Local terms are particularly evident in jobs and in the tools used by these individuals. Common salt pans were up to one hundred feet in length and worked by gangs of men known as wallers. These men had the job of turning the evaporating brine as it thickened and the salt crystallised out. Not a pleasant job at best owing to the extreme heat and the dehydrating effect of working so closely with salt. However evaporation was never even throughout the brine mixture, even in the smallest pans and here they were huge. In order to reach every part of the pan with their rake-like implements the wallers were required to stand in half barrels placed IN the boiling brine!
Tool names varied from place to place and even from one works to another, hence a mundler, a mudling stick and a punner were all the same thing. In Victorian times the tubs and storage vats used to drain excess brine renaining in the salt were made from elm. They came in sizes known as 40s, 60s or 80s and the salt was packed down by using the mundling stuck, whereupon it would be left to dry out and produce blocks or lumps of dry salt. Other tool names included rake, chipping paddle, lofting spike, happer, skimmer, mundling peg, salt tub, cotter patch, and bagging shovel.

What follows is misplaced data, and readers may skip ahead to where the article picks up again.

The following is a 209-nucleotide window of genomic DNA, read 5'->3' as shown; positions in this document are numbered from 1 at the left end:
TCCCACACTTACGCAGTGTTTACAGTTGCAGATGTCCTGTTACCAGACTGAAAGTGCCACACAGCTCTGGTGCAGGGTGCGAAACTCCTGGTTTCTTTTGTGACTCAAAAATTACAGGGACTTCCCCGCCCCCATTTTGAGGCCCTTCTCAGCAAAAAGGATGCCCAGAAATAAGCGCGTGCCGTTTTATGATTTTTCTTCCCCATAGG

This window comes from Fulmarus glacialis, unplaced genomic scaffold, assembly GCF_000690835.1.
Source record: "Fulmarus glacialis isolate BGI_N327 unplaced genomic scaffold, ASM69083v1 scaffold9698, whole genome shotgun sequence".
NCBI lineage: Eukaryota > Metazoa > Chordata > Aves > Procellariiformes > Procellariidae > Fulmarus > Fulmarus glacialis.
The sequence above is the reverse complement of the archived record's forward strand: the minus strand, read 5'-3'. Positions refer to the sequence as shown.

Commercial salt extraction started near the modern Marbury estate near Northwich around 1670. The layers of rock salt, some eighty feet thick, were mined leaving columns of rock salt supporting the ceiling. Unfortunately these caverns regularly flooded and the pillars were dissolved, causing the land to collapse into the caverns below. Taken overland to Frodsham Bridge, the rock salt was then shipped along the River Mersey where it was dissolved in sea water and refined. A rapid increase in business followed the work to make the River Weaver navigable from 1721. However all this was based on a lucky discovery, for these salt mines was only discovered by accident when John Jackson was prospecting for coal in 1670.
Salt workers everywhere were known for dipping all manner of personal items in the brine to produce highly unusual decorations. Each dipping in the brine solution left a film on the item and, as successive dippings dried, a layer of crystals became encrusted on the item. All manner of objects were dipped including plenty of old shoes.
Northwich Victoria, the local football team who regularly come to the attention of the nation when they appear in the early rounds of the FA Cup, are nicknamed the Salt Boys.
When Queen Victoria came to visit during her long reign, the town wanted to add a local flavour to the decor in order to welcome the reigning monarch. During this era decorative arches appeared in quantities not seen since the Roman era. Hence the town produced an entranceway, a construction made from local salt with the bottom supporting pillars cut from brown rock salt, topped by an archway of white salt blocks. It is not recorded how long they withstood the weathering of the British climate after the Queen and the local dignitaries had passed underneath.